Macroeconomics Budget Deficits Today Will Tend to Essay

Download this Essay in word format (.doc)

Note: Sample below may appear distorted but all corresponding word document files contain proper formatting

Excerpt from Essay:


Budget deficits today will tend to lower the rate of growth in the economy in the future. Budget deficits result in higher rates of public debt. While the U.S. borrows at very low rates, it nevertheless must pay interest on its debt, and it is that interest that represents a burden on future growth. What happens is that future tax receipts must be used to pay interest and principle on debt created by today's deficits, instead of being invested back into the country in the future. Thus, while running a deficit may create positive economic growth today, it does work to constrain future growth, but placing constraints on the amount of future national income that can be dedicated to growth in the future.

The reasons for the budget deficit definitely matter. As with any spending, there is a difference between spending on things that will build revenue growth for the future and investing in things that will not contribute to such growth (Auerbach & Gale, 2009). For example, investments in education and infrastructure will contribute to future growth, because better infrastructure and smarter people are capable of higher levels of productivity and efficiency. A nation's capital includes all of its resources, so in general any investment on the part of government that either improves the quality of those resources (e.g. education) or the ability of people within the economy to access those resources (e.g. improved transportation infrastructure) is an investment that contributes to future growth. Thus, the investment made today has a payoff in the future. As with any debt, if the debt taken today can be paid off using the proceeds of today's investment, then the debt is going to be worthwhile.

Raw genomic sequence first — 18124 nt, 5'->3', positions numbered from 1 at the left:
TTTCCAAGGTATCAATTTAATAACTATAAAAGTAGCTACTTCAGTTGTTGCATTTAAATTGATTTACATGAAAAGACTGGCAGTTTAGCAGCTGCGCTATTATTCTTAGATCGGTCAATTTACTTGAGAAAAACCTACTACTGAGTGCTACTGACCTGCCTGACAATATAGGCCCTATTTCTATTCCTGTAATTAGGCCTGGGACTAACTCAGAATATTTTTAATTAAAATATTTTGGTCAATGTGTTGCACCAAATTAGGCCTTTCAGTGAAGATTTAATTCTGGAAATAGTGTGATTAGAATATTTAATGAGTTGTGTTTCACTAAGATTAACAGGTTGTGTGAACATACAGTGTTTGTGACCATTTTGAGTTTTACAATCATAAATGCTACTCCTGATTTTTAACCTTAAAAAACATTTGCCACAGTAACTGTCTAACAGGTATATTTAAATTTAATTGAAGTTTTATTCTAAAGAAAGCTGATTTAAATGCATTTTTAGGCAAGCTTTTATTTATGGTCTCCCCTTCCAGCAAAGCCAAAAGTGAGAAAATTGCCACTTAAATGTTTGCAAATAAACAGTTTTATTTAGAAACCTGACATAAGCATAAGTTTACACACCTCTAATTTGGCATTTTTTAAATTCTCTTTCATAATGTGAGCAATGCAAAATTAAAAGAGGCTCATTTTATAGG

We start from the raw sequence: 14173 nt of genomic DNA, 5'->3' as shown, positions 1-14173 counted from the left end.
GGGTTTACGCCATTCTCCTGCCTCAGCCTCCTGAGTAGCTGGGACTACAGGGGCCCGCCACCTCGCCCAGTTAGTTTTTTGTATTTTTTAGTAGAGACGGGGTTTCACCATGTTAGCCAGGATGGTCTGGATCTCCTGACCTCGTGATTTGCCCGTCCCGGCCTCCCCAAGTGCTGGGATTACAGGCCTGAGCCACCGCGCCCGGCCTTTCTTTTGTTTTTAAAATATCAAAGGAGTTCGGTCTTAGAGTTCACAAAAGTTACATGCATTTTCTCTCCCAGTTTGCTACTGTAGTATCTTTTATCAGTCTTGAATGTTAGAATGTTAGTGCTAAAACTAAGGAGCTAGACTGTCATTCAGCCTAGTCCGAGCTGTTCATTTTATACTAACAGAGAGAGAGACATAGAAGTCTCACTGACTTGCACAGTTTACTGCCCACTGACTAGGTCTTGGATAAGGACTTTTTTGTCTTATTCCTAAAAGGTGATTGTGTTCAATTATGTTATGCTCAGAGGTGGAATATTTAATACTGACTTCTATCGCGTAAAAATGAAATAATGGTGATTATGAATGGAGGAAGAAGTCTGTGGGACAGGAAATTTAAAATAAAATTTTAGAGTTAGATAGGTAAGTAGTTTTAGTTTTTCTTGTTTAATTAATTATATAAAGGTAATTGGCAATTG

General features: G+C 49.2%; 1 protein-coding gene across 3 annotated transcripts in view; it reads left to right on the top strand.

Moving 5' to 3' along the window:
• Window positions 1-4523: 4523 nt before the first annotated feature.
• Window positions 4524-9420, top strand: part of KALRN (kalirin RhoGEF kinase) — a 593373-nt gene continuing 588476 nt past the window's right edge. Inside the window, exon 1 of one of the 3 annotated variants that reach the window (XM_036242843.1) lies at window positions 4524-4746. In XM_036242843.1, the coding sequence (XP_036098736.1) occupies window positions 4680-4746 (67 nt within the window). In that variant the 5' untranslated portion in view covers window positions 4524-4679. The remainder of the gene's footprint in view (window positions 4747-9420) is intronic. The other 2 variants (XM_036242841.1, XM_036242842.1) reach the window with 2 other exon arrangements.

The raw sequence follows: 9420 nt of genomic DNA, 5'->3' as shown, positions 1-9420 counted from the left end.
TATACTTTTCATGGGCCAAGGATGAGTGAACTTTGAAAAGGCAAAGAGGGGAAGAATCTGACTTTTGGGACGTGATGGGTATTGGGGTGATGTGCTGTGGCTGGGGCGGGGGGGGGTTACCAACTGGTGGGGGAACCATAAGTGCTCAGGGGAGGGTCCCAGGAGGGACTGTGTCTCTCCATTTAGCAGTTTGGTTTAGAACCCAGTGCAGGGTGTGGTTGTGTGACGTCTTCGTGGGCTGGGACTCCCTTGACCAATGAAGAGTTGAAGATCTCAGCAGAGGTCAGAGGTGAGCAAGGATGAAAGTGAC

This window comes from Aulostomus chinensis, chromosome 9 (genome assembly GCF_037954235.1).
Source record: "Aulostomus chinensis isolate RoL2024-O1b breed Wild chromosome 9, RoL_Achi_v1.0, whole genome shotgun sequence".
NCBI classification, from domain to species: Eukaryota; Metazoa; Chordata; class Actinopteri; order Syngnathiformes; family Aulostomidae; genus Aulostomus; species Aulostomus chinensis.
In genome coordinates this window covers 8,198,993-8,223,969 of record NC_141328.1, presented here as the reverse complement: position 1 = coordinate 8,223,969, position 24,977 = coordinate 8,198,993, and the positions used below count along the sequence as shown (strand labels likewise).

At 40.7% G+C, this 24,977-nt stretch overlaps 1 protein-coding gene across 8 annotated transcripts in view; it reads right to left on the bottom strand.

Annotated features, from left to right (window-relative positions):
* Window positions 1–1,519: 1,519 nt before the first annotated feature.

By contrast, spending that does not contribute to future growth -- such as the proverbial $2,000 toilet seat -- is not beneficial to the economy in the long run. In general, any debt that does is not invested in something that will have a payoff greater than the cost of the debt is not worthwhile. Thus, if a government needs to spend money on projects that will have a future payoff greater than the cost of that debt, otherwise the debt is unwise. So it definitely makes a difference what the deficit spending is spent on.

As an example, increased spending on job-training programs should have some positive effect, because it improves the quality of the nation's human resources. What is less certain is whether this investment pays for itself. That would depend on the interest rate on the debt, the quality of the job training and the employability of the people in the program. If the majority of participants can be converted by unemployed people receiving social services to productive taxpayers, chances are that the job-training program will be a good investment of deficit spending.

The defense budget is always a little bit contentious with respect to its merits as an investment. Certainly, there are some good investments. Most defense jobs are for Americans, both in the active military and among military contractors. Many defense jobs are well-paying, due to the amount of engineering work on building military hardware and the emphasis on information systems in modern defense. In creating so many well-paying jobs, the federal government is not only creating such direct employment, but there is also considerable indirect employment created as well, because those well-paying jobs support entire communities' worth of service industries.